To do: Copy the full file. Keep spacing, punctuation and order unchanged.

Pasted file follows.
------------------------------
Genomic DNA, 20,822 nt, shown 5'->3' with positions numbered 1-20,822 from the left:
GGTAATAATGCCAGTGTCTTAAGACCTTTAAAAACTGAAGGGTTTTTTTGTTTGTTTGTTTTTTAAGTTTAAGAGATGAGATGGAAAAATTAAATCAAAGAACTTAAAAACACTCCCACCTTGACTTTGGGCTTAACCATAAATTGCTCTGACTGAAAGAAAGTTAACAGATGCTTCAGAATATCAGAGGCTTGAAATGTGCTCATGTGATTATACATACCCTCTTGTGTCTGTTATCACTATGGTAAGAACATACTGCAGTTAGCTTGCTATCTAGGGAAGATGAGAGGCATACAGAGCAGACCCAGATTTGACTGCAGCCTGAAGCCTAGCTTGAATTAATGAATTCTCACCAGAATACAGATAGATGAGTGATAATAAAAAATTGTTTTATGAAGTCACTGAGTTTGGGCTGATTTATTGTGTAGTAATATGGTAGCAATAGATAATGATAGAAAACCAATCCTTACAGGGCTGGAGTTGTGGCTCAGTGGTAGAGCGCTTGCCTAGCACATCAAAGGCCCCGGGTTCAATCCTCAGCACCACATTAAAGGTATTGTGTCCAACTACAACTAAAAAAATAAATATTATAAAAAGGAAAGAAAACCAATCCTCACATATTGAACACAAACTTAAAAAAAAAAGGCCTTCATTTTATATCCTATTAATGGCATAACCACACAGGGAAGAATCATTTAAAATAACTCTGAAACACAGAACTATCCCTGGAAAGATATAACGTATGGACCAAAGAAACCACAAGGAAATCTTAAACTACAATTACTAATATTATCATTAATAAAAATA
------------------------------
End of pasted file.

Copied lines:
Genomic DNA, 20,822 nt, shown 5'->3' with positions numbered 1-20,822 from the left:
GGTAATAATGCCAGTGTCTTAAGACCTTTAAAAACTGAAGGGTTTTTTTGTTTGTTTGTTTTTTAAGTTTAAGAGATGAGATGGAAAAATTAAATCAAAGAACTTAAAAACACTCCCACCTTGACTTTGGGCTTAACCATAAATTGCTCTGACTGAAAGAAAGTTAACAGATGCTTCAGAATATCAGAGGCTTGAAATGTGCTCATGTGATTATACATACCCTCTTGTGTCTGTTATCACTATGGTAAGAACATACTGCAGTTAGCTTGCTATCTAGGGAAGATGAGAGGCATACAGAGCAGACCCAGATTTGACTGCAGCCTGAAGCCTAGCTTGAATTAATGAATTCTCACCAGAATACAGATAGATGAGTGATAATAAAAAATTGTTTTATGAAGTCACTGAGTTTGGGCTGATTTATTGTGTAGTAATATGGTAGCAATAGATAATGATAGAAAACCAATCCTTACAGGGCTGGAGTTGTGGCTCAGTGGTAGAGCGCTTGCCTAGCACATCAAAGGCCCCGGGTTCAATCCTCAGCACCACATTAAAGGTATTGTGTCCAACTACAACTAAAAAAATAAATATTATAAAAAGGAAAGAAAACCAATCCTCACATATTGAACACAAACTTAAAAAAAAAAGGCCTTCATTTTATATCCTATTAATGGCATAACCACACAGGGAAGAATCATTTAAAATAACTCTGAAACACAGAACTATCCCTGGAAAGATATAACGTATGGACCAAAGAAACCACAAGGAAATCTTAAACTACAATTACTAATATTATCATTAATAAAAATA